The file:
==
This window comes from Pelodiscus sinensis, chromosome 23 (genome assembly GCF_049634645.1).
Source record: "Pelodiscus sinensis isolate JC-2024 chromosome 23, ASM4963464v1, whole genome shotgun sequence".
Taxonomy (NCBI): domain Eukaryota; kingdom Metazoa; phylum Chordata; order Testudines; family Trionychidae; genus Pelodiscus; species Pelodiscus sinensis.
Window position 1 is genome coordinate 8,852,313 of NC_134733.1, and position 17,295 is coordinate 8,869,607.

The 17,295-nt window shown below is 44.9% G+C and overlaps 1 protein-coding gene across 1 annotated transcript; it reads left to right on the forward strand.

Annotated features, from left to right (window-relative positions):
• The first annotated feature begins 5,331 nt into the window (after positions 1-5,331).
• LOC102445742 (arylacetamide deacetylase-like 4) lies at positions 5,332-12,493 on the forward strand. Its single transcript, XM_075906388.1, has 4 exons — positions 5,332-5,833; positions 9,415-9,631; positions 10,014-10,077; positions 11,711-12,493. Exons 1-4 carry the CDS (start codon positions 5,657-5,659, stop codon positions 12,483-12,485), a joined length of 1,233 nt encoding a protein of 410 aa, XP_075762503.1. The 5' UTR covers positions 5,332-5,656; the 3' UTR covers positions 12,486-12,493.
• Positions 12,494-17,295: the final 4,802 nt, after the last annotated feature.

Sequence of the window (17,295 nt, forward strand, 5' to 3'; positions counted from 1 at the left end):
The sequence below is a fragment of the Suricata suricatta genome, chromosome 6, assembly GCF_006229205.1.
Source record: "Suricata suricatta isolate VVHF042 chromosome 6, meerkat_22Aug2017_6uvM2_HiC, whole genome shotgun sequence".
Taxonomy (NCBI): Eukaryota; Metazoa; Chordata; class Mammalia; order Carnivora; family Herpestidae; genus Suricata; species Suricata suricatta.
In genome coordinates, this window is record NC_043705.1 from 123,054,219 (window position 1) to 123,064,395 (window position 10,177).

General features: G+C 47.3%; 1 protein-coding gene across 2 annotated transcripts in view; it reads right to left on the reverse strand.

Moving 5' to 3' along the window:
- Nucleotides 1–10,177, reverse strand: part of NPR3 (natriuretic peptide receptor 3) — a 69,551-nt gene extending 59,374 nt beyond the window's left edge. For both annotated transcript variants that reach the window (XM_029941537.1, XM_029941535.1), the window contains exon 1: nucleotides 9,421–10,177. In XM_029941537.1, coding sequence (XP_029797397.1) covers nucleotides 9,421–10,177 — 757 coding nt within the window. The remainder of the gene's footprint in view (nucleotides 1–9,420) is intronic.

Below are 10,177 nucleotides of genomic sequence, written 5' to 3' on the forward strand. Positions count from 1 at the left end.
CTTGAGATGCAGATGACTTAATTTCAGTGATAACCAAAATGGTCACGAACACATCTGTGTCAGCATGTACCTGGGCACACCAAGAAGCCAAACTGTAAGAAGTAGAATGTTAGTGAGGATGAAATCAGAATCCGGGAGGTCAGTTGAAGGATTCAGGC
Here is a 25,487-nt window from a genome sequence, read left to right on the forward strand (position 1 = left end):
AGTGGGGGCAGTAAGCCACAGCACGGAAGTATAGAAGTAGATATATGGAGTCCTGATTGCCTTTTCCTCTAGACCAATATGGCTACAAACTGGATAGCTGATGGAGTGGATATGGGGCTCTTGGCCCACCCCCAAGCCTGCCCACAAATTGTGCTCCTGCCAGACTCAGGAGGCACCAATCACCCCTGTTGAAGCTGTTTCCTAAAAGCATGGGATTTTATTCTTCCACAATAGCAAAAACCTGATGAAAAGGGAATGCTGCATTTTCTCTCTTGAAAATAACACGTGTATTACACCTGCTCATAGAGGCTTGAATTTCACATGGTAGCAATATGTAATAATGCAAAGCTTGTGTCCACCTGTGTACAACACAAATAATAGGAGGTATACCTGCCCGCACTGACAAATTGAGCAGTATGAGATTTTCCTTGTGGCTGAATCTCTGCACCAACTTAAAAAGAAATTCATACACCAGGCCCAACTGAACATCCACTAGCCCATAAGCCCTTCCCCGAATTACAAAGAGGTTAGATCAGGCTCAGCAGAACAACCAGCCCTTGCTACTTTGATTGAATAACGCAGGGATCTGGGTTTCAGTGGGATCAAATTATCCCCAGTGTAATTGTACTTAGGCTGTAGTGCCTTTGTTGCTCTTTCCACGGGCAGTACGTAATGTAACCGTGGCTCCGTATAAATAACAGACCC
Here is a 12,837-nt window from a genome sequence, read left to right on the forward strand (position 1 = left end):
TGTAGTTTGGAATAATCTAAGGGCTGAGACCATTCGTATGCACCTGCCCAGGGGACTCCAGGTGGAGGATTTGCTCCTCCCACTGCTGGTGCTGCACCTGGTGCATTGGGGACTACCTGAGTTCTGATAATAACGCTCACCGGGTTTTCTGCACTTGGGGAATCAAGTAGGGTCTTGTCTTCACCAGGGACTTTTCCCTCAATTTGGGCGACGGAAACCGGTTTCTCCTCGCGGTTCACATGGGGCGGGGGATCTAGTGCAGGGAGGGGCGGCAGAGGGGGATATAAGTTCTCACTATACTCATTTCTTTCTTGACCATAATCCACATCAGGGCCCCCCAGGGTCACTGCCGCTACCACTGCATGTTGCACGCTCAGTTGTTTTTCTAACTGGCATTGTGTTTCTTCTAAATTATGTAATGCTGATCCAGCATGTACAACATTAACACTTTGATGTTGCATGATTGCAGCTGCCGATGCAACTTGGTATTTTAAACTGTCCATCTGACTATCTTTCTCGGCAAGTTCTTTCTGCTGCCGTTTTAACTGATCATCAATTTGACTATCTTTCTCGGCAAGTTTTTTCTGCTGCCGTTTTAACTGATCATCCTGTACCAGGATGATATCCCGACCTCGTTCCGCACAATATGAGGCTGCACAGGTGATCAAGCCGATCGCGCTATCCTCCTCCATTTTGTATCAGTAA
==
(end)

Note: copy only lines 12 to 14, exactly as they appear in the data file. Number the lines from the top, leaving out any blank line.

Source record: "Suricata suricatta isolate VVHF042 chromosome 6, meerkat_22Aug2017_6uvM2_HiC, whole genome shotgun sequence".
Taxonomy (NCBI): Eukaryota; Metazoa; Chordata; class Mammalia; order Carnivora; family Herpestidae; genus Suricata; species Suricata suricatta.
In genome coordinates, this window is record NC_043705.1 from 123,054,219 (window position 1) to 123,064,395 (window position 10,177).